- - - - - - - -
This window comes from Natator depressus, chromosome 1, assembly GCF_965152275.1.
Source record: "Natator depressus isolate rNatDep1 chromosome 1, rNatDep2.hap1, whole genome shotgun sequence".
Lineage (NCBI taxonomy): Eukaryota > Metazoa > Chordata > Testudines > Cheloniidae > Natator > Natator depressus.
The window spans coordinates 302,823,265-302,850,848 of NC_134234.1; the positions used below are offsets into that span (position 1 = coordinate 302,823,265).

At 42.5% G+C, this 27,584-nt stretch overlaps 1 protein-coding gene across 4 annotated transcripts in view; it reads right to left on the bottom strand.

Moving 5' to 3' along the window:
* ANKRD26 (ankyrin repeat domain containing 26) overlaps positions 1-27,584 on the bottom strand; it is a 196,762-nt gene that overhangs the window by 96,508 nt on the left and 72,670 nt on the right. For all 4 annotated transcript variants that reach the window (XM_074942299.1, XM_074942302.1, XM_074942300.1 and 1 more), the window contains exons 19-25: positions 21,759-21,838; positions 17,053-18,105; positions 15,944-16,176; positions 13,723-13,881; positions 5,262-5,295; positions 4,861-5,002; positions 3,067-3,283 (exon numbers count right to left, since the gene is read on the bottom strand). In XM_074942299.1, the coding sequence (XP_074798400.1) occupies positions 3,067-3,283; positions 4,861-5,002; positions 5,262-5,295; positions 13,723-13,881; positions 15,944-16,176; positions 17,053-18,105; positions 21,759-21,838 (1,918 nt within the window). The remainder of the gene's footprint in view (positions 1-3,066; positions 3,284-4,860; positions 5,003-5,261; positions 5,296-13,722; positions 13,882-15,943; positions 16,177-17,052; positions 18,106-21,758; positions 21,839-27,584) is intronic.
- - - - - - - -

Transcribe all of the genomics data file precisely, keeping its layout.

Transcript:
This window comes from Natator depressus, chromosome 1, assembly GCF_965152275.1.
Source record: "Natator depressus isolate rNatDep1 chromosome 1, rNatDep2.hap1, whole genome shotgun sequence".
Lineage (NCBI taxonomy): Eukaryota > Metazoa > Chordata > Testudines > Cheloniidae > Natator > Natator depressus.
The window spans coordinates 302,823,265-302,850,848 of NC_134234.1; the positions used below are offsets into that span (position 1 = coordinate 302,823,265).

At 42.5% G+C, this 27,584-nt stretch overlaps 1 protein-coding gene across 4 annotated transcripts in view; it reads right to left on the bottom strand.

Moving 5' to 3' along the window:
* ANKRD26 (ankyrin repeat domain containing 26) overlaps positions 1-27,584 on the bottom strand; it is a 196,762-nt gene that overhangs the window by 96,508 nt on the left and 72,670 nt on the right. For all 4 annotated transcript variants that reach the window (XM_074942299.1, XM_074942302.1, XM_074942300.1 and 1 more), the window contains exons 19-25: positions 21,759-21,838; positions 17,053-18,105; positions 15,944-16,176; positions 13,723-13,881; positions 5,262-5,295; positions 4,861-5,002; positions 3,067-3,283 (exon numbers count right to left, since the gene is read on the bottom strand). In XM_074942299.1, the coding sequence (XP_074798400.1) occupies positions 3,067-3,283; positions 4,861-5,002; positions 5,262-5,295; positions 13,723-13,881; positions 15,944-16,176; positions 17,053-18,105; positions 21,759-21,838 (1,918 nt within the window). The remainder of the gene's footprint in view (positions 1-3,066; positions 3,284-4,860; positions 5,003-5,261; positions 5,296-13,722; positions 13,882-15,943; positions 16,177-17,052; positions 18,106-21,758; positions 21,839-27,584) is intronic.